The display is gorgeous: skip the WQHD+ and opt for 120 Hz FHD+ resolution instead
One generally associates large displays with the Samsung Galaxy Note series, but with the Galaxy S20 Ultra sporting a 6.9-inch display, things are entering Note territory. It’s a massive display and definitely not meant for one-handed use. On many occasions, reaching out to the corners while trying to adjust the phone single-handedly resulted in sore thumb muscles. So, unless you have Hulk hands, you will most likely be using two hands while using the phone.
Coming with a 6.9-inch Dynamic AMOLED display, the S20 Ultra has a maximum resolution of 3200 x 1440 pixels. But under the display settings, you can set the display to either HD+ (1600 x 720 pixels), FHD+ (2400 x 1080 pixels) or the max WQHD+ (3200 x 1440 pixels) as well as have the refresh rate at 60 Hz or 120 Hz. For the purpose of this test, I kept things at FHD+ and 120 Hz. If you want the highest of resolutions, you will have to forego the 120 Hz refresh rate; only 60 Hz is available. It’s a bummer to not have 120 Hz refresh rate at the highest resolution, but I am assuming that would really hit overall battery life. However, even at FHD+ resolution, I did not face any issues with the sharpness of the display - 381 pixels per inch is still plenty sharp. WQHD+ is great if you are reading text on the S20 Ultra, but for most other purposes the FHD+ display with 120 Hz refresh rate is an optimal solution.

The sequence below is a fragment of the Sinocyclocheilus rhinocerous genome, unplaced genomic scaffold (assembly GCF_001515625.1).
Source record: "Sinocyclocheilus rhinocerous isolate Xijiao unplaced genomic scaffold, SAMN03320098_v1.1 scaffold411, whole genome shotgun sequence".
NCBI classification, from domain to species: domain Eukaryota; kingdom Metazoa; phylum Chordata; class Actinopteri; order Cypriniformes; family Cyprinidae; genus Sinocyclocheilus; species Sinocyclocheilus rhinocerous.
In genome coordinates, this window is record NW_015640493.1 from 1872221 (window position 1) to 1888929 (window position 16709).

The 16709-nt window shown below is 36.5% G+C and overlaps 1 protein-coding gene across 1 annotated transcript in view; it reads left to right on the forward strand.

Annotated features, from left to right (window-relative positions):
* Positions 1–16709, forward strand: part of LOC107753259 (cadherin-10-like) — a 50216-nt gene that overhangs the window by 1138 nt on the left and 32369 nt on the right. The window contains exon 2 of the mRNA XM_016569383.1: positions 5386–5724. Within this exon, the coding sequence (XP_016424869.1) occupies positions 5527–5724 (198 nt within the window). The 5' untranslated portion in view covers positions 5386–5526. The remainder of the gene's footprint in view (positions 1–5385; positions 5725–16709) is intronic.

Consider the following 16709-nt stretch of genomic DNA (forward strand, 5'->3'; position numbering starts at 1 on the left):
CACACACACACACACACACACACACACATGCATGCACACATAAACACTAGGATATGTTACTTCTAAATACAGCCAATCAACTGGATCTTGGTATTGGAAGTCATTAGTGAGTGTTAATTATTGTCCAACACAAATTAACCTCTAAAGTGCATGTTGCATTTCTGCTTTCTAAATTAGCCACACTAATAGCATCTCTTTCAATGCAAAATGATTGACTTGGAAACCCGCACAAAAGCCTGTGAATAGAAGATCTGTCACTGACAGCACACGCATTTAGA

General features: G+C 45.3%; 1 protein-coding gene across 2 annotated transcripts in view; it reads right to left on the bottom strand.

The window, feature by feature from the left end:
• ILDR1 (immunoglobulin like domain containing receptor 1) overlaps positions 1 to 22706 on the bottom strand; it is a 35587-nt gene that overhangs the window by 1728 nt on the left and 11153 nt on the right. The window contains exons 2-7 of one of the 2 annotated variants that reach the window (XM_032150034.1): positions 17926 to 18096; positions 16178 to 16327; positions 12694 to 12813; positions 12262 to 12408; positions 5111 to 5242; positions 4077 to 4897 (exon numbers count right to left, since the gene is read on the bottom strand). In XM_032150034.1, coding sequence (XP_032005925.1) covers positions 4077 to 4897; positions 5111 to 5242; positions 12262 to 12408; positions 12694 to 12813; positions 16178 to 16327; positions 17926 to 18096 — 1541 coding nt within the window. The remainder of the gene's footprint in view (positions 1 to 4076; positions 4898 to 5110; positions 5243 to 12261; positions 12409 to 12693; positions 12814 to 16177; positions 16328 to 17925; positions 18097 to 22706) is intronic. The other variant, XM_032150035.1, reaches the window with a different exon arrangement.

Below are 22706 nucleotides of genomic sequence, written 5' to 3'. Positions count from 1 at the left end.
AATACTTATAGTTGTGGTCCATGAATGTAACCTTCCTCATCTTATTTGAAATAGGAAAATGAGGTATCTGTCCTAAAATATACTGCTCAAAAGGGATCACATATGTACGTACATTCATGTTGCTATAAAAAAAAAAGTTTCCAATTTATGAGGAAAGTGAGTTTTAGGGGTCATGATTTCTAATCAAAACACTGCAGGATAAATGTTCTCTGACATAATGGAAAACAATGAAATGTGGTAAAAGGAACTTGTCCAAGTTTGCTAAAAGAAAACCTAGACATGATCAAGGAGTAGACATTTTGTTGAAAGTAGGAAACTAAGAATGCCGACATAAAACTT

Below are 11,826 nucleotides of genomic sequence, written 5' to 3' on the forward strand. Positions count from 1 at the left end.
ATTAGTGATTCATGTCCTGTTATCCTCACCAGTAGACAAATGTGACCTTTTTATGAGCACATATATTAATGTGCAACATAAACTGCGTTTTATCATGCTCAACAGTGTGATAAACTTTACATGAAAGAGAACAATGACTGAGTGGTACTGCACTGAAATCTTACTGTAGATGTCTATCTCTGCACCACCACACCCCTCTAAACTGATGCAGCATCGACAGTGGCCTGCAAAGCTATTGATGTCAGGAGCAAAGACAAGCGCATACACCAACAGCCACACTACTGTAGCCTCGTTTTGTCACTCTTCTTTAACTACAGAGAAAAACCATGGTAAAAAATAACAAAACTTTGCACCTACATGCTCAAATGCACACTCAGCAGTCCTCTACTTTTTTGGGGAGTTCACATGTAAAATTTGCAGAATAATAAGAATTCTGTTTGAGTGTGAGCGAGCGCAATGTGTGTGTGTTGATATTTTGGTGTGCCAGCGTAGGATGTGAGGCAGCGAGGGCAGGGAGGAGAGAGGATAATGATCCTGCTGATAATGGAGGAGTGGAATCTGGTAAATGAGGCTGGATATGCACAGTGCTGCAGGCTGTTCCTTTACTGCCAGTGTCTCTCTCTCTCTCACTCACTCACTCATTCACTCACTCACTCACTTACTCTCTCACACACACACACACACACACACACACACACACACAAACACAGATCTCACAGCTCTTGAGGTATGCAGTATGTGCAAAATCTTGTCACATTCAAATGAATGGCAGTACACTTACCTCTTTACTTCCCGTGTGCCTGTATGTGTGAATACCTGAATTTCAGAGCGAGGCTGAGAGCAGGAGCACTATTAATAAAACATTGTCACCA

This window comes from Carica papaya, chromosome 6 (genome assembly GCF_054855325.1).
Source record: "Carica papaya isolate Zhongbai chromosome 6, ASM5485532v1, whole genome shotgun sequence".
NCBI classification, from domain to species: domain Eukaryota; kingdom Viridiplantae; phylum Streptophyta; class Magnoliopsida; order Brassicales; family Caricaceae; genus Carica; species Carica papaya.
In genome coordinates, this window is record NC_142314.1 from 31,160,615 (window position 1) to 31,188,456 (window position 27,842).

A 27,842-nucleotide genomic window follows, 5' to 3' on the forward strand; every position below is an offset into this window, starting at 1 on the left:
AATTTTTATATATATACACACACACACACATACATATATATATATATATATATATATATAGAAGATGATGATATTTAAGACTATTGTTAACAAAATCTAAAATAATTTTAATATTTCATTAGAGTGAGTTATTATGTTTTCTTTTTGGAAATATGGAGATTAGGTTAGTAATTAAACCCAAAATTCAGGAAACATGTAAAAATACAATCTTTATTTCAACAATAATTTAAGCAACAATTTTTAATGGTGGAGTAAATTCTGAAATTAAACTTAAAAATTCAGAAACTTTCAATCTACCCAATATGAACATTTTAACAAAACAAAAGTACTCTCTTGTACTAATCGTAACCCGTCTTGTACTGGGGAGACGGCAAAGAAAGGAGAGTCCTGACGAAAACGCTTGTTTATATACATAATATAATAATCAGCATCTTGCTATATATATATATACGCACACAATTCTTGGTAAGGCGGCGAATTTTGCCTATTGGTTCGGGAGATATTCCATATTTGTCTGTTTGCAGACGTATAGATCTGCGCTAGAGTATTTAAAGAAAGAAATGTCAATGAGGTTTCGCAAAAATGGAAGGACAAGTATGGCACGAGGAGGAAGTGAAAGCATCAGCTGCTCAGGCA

The display is as you would expect from a Samsung flagship - it ticks all the boxes. It’s amply bright, the blacks are deep, contrast is really good and thanks to HDR10+ support, it was a pleasure to enjoy supported Netflix and YouTube content on this display. The punch hole selfie placed in the centre does not interfere when you are viewing videos or playing games. Unless you are using apps in the full screen mode, the selfie camera isn’t a bother. Sunlight legibility for the display is good, although during the testing phase, most days were overcast. There is fairly little to complain about the display quality.